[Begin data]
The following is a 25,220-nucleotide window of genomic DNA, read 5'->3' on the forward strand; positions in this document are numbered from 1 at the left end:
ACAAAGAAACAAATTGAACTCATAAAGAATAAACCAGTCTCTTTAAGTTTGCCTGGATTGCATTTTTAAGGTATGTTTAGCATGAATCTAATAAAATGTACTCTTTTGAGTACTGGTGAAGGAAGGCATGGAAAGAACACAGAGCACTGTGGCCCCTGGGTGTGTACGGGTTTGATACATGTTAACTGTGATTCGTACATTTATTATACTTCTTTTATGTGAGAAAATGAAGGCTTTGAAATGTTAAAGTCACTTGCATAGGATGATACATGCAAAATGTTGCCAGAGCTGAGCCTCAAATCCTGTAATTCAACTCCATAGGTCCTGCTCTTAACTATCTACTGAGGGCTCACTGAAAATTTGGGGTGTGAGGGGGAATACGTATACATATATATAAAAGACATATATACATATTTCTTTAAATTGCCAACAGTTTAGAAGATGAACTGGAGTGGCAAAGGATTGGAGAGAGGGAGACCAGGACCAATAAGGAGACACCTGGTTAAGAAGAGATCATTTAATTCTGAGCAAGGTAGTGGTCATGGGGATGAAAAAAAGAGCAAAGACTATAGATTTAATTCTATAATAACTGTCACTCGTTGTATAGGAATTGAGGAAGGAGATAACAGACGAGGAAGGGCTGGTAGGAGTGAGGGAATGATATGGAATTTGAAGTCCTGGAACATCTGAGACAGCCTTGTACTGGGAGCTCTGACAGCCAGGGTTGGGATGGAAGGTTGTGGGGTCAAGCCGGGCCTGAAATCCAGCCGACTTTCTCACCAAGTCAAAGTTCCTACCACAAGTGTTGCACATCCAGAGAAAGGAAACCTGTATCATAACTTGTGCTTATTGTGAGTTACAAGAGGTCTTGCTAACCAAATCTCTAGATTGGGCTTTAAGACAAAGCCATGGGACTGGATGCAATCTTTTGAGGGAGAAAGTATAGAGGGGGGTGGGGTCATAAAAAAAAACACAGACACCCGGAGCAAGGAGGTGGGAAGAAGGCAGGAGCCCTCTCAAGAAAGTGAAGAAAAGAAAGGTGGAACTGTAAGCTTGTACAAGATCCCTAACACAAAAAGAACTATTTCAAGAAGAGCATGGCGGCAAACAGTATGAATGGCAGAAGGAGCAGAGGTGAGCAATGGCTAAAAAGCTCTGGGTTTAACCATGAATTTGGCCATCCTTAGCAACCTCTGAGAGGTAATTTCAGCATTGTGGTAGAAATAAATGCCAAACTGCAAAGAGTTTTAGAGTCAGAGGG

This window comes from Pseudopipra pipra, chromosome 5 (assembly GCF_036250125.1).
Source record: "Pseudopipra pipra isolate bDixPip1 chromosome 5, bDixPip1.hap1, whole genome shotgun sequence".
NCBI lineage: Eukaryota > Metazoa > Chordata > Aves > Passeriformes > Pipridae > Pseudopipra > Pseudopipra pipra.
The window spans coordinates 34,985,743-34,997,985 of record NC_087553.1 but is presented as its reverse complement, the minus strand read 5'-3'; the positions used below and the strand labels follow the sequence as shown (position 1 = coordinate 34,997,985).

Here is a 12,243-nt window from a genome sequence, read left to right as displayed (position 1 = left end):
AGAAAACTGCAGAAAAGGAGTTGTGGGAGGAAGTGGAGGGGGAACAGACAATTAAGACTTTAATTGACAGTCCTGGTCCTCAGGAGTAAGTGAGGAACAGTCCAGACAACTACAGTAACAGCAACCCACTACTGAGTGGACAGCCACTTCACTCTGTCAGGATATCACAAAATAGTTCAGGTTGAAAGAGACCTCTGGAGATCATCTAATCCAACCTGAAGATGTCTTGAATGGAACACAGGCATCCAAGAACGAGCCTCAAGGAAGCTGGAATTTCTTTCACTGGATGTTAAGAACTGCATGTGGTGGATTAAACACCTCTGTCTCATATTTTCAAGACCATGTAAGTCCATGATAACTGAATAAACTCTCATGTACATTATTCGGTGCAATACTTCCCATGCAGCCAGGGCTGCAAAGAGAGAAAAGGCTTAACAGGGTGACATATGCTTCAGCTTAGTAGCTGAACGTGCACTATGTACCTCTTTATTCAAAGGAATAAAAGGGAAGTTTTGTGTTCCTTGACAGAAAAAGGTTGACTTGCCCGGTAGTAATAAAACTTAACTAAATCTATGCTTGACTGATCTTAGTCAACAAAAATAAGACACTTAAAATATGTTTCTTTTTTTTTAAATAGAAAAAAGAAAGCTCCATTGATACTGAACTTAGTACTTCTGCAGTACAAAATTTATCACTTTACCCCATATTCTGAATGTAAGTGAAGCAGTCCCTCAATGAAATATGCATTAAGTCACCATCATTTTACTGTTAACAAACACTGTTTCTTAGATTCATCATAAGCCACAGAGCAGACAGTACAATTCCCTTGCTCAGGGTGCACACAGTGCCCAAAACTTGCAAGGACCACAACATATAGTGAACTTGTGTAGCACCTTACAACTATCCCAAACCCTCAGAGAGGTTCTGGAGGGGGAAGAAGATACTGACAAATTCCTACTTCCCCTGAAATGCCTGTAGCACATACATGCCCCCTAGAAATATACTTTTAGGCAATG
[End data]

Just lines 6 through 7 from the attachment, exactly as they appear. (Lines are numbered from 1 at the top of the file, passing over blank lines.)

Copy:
The window spans coordinates 34,985,743-34,997,985 of record NC_087553.1 but is presented as its reverse complement, the minus strand read 5'-3'; the positions used below and the strand labels follow the sequence as shown (position 1 = coordinate 34,997,985).

Here is a 12,243-nt window from a genome sequence, read left to right as displayed (position 1 = left end):